On the 19th of June 2020, Naughty Dog released their magnum opus in the form of The Last of Us Part II. The game continues the story of the first, where Joel and Ellie must endure and survive in a dystopian world where much of the population is infected by a fungus that turns humans into zombie-like monsters. Although it garnered much controversy for its unconventional narrative choices and the brutality brought upon beloved characters, it has also been praised for its polished presentation and beautifully detailed environments. However, one of the most important aspects of The Last of Us Part II has to do with its diverse cast and its positive representation of LGBTQIA+ characters.
The Last of Us Part II kicks off a few years after the events of the first game. Joel and Ellie have settled in a peaceful community in Jackson and have managed to forge somewhat normal lives for themselves. Ellie has even made a few friends in Jackson. Her friends come from diverse backgrounds, and are able to bring unique cultural experiences to players. Dina, for example, is Jewish. When she and Ellie explore an abandoned synagogue in Seattle, Dina tells Ellie a bit about Judaism and, in doing so, edifies players, too. She also gifts Ellie with a beautiful hamsa bracelet. Such bracelets are popular in the Middle East. Neil Druckmann, director of The Last of Us Part II, has confirmed that diversity is a pillar of how Naughty Dog designs characters, and that the bracelet was inspired by his own Middle Eastern heritage.
Where The Last of Us Part II’s commitment to diversity shines most is with its positive representation of LGBTQIA+ characters and relationships. The Last of Us Part II is far from the first game to feature LGBTQIA+ characters. Examples include Missed Messages, an indie game which features a romantic relationship between the protagonist and her “goth gf”, as well as The Outer Worlds, which features an asexual character. However, while other games tend to skirt around such issues, leaving players to speculate and infer, The Last of Us Part II is brazen and proud of its LGBTQIA+ representations.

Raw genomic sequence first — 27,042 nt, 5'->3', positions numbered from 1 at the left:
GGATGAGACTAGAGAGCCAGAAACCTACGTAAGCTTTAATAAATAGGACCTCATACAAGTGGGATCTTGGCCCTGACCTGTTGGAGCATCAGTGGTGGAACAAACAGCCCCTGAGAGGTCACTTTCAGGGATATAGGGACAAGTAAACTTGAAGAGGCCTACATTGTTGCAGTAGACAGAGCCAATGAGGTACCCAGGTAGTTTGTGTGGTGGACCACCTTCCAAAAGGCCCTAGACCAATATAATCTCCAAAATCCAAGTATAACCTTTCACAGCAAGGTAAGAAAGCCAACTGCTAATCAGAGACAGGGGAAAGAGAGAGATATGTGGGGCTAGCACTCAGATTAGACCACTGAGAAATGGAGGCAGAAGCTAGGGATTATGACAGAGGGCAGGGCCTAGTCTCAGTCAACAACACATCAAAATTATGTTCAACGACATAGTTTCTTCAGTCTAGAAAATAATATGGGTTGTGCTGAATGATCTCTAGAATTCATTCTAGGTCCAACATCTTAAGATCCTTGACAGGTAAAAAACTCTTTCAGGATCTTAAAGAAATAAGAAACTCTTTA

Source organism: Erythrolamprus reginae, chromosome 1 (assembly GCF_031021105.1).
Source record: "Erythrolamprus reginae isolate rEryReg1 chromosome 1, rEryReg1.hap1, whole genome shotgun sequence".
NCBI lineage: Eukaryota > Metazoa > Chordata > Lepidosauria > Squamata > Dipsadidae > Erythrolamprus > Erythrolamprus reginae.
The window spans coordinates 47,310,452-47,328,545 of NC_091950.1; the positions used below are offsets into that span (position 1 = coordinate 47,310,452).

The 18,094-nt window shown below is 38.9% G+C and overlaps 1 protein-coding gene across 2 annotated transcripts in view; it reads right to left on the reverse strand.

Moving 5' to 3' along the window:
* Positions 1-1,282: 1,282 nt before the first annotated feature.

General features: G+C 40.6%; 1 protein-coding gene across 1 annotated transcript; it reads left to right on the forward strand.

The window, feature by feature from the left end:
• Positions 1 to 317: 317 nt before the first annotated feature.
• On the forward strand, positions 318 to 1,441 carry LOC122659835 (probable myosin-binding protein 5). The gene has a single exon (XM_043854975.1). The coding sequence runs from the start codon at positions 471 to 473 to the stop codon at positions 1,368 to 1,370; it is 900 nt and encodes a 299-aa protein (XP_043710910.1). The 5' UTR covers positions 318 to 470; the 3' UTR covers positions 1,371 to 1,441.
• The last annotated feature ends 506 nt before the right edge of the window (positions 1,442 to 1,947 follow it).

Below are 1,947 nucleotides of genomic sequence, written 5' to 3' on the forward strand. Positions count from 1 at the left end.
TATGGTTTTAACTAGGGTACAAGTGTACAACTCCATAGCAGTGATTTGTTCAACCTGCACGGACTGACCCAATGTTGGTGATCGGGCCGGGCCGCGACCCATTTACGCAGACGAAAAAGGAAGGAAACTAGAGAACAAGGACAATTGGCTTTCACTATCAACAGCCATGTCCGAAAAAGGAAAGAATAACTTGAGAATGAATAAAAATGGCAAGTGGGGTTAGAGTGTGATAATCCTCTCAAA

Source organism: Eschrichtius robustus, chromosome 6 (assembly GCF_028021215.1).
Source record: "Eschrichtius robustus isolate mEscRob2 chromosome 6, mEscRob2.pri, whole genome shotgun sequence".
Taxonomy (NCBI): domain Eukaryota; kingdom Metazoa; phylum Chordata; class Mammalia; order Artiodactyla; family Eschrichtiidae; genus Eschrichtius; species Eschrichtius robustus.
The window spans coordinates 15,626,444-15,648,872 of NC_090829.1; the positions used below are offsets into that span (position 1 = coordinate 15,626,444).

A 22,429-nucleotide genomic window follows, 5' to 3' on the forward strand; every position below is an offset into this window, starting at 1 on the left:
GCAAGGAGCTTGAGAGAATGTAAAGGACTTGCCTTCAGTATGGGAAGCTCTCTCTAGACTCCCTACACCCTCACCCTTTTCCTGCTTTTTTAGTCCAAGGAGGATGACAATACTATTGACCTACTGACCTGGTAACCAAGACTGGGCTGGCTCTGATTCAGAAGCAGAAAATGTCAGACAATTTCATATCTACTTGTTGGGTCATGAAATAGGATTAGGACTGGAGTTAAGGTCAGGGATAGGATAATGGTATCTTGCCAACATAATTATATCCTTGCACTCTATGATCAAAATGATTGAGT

Perhaps the most sterling example of this can be found with Ellie and Dina. Their romantic relationship is presented in an unflinchingly honest and humanized manner that players from all backgrounds can empathize with. It illustrates the hardships that LGBTQIA+ relationships often face when Ellie must deal with Seth calling her a “not-so-nice word” after she shares a kiss with Dina. It also illustrates the love and warmth between Ellie and Dina, which is something that is universally relatable. The depth and realness of the relationship elevates it from mere tokenism to something that can be empowering.
So why are such representations important? Media has a non-negligible impact on us and the way we view the world. Not only do the characters of fictional works entertain us, but they also teach us more about ourselves and make us think. Having a diverse range of well-written characters can be validating and affirming, as it normalizes those identities. This is especially important for communities, such as the LGBTQIA+ community, that have often been marginalized in both the past and present.
Positive representations of diverse characters allow for marginalized identities to be humanized, and for those deemed the “Other” to be empathized with. If one has only come across negative representations of certain identities, being exposed to positive representations can negate the prejudices learned. As the poet Alice Walker once wrote:
. . .models, in art, in behavior in growth of spirit and intellect – even if rejected – enrich and enlarge one’s view of existence.
Some of the negative discourse surrounding The Last of Us Part II has resorted to critiquing the game for adhering to a politically motivated “agenda” through its inclusion of gay and trans characters. Such discourse only serves to demonstrate how needed increased positive representations of LGBTQIA+ characters are. With increased exposure to positive representation, taboos can be dismantled, and empathy can be established. To include a diverse range of characters in media is not to kowtow to political correctness, but rather it is to ensure that the stories we tell reflect the realities of the world we live in.
Video games are for everybody and, consequently, gamers should demand to see diverse and relatable characters that go beyond the cliché “angry man with a gun” that adorns far too many box art covers. The success of the The Last of Us Part II demonstrates that there is a genuine need and desire for a more varied range of characters in video games, including LGBTQIA+ identities and others that have historically faced oppression and stigma. Such diversity expands not only the world of video games, but also the world of gamers.